Still no blue plasters on my fingers so all’s well in camp Ballymaloe this evening.
Each day we’re to prepare an “Order of Work”, where we time out how we plan to spend our kitchen time and let’s just say, when it came to cooking the plan went out the window.
We’re meant to be in the kitchens by 8.30am but everyone was in by 8.00am measuring up ingredients and bustling around. I had to cook a Quiche Lorraine, a Middle Eastern Salad and an extra pesto with my partner Paula, and so tried to master the cumbersome weighing scales.
It’s quite strange cooking with so many people in the same room – not only do you have to be wary of keeping measurements but you have to be keeping your station clean, having an eye on ovens and making sure you don’t accidentally stab someone.
I never realised how long pastry takes, from making it, to popping it in and out of the oven – the need to knead is crazy!
So far, speed has not been on my side, and I finished up tired and worn down at about 12.15pm – 15 minutes over the preferred 12pm deadline.
Despite having a slightly too short-shortcrust pastry (irony), and not remembering to dress my salad, overall I was happy, if not a bit overwhelmed.
Lunch came and went, and strangely enough I didn’t feel hungry at all. Ballymaloe has been very weird in the sense that I don’t feel like I need food, despite being surround by aroma all morning – and I’m not the only one! (Maybe this myth of losing weight while here is true after all…)
Understanding that we were physically not very present in the afternoon demo, Darina’s brother Rory O’Connell got us to all stand up and stretch our arms to the ceiling. We looked like awful yoga amateurs, but it worked on getting the energy back.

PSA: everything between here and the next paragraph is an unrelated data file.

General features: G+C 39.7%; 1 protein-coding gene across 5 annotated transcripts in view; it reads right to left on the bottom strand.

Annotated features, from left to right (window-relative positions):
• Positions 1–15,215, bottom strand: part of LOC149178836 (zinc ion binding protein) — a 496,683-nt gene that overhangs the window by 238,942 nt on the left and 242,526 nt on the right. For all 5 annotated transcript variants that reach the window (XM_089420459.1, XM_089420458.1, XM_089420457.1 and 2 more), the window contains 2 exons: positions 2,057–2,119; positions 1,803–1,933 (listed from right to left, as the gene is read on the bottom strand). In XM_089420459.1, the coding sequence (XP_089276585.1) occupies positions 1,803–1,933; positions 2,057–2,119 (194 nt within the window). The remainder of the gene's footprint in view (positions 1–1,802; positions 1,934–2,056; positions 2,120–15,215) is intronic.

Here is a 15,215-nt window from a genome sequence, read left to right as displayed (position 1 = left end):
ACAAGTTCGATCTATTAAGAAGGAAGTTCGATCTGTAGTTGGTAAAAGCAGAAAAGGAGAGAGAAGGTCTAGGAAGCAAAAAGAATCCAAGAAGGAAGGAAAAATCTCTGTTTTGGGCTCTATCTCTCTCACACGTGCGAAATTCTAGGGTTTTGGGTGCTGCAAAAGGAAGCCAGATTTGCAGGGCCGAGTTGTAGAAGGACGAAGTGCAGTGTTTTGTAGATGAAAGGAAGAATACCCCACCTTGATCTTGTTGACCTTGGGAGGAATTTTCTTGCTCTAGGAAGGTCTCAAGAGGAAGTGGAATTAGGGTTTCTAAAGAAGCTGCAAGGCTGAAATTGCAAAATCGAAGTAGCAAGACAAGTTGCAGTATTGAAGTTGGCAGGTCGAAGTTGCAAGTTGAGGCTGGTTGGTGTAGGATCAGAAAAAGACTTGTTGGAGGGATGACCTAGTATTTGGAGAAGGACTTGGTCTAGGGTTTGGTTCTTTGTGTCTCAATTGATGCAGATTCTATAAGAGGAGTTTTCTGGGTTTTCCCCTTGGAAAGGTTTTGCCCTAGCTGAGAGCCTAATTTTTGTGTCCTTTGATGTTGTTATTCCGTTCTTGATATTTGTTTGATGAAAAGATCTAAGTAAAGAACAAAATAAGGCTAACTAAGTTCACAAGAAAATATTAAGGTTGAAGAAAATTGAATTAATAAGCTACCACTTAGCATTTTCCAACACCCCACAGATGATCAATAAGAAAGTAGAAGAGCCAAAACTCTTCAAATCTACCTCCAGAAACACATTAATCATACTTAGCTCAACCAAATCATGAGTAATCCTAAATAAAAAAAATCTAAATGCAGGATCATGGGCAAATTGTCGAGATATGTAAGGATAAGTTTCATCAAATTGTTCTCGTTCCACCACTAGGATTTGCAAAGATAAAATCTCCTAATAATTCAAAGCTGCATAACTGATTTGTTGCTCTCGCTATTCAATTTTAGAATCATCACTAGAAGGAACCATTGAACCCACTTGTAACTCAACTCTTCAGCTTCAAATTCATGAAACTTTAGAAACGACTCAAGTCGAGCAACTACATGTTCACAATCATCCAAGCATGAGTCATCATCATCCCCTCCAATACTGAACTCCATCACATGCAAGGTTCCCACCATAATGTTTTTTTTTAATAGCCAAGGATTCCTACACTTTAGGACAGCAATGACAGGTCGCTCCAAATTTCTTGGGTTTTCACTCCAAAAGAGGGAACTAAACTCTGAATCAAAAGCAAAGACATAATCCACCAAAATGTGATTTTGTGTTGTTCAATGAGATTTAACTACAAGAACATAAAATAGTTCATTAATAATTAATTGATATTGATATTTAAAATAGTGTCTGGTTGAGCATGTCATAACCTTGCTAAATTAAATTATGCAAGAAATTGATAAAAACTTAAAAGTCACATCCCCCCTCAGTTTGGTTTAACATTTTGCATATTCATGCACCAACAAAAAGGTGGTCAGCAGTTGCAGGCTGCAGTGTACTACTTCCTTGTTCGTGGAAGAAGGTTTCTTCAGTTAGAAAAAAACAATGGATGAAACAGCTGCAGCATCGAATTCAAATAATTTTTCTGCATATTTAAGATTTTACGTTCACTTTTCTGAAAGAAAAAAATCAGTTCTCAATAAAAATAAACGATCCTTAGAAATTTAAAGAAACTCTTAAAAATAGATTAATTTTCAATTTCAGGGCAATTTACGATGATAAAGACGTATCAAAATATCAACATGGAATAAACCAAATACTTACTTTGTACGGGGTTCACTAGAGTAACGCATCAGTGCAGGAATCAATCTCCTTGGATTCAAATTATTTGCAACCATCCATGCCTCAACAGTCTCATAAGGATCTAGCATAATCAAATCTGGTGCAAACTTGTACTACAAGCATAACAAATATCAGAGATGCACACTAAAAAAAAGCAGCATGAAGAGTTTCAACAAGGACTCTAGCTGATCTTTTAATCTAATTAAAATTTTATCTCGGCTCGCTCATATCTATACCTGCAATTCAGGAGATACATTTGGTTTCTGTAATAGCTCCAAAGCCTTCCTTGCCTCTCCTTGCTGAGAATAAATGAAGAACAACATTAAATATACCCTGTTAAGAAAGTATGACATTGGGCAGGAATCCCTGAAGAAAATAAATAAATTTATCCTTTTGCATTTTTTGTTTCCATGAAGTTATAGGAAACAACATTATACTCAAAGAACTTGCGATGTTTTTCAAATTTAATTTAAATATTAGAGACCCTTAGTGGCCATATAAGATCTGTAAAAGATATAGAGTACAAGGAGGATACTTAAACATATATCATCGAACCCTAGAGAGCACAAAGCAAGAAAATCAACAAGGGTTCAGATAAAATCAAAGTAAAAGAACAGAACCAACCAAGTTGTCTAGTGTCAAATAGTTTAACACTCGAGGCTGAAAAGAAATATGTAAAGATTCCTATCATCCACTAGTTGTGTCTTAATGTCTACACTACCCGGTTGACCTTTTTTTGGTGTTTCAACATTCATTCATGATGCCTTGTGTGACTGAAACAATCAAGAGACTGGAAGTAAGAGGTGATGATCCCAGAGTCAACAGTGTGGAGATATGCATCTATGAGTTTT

Today was the first day that Rory was with us and I was pretty excited – all the blogs that I read before heading here said that he was their favourite teacher. For our amusement, he was in charge of showcasing the 14 dishes we’re going to reproduce on Friday from Chocolate and Hazelnut Tart, Candied Peel and Heirloom Tomato Salad with Wasabi and Mascarpone to traditional White Scones (take a second to imagine what it’s like to try and take in all this info!).
(Rory’s scones and jam, they’re so light and beautiful)
Sage advice from Rory today? “Don’t try to be an Olympian in the first week, or you’ll be an Olympian without a finger”.
By the way, Darina brought in three dead birds so we had a plucking party in the courtyard during our break.
Come 6pm and after our information fill we trudged out headed back home.
Currently I’m sitting in the communal area with a few of the girls, attempting to work the TV and getting down to our filing system – we live riveting lives folks!
Tomorrow we’ve a theory day (a nice break from the sweaty kitchen), and we’re getting to learn all about… wait for it… CHEESE. Bring on the fromage.
Some random things I learned today:
- 180°C in the oven will sterilise jars if you’re planning to make jam or pesto.
- If beans squeak when you eat them, they’re undercooked.
- Majoram is part of the Oregano family.
- Reserve pasta water to help it unstick if it becomes stuck together.
- If you scoop out a cucumber, you can use the seeds for a gin and tonic.
- You can usually tell what sauce a pasta needs by its shape – things like Penne has two open ends so a sauce that runs easily through is preferred whereas a pasta with a curve in it, like Conchiglie, would welcome a thick sauce with open arms.
- I can officially survive on 6 hours sleep.
Isn’t kneading the big trick to all real baking. thanks for sharing, and if indeed your Quiche Lorraine tastes as good as it looks….. envy!
[…] and Gucci behind Day 1: “This is a wooden spoon!” Day 2: No soggy bottoms please Day 3: The need to knead Day 4: “It’s a moment in a glass” Day 5: “A mouth like the Jack Lynch […]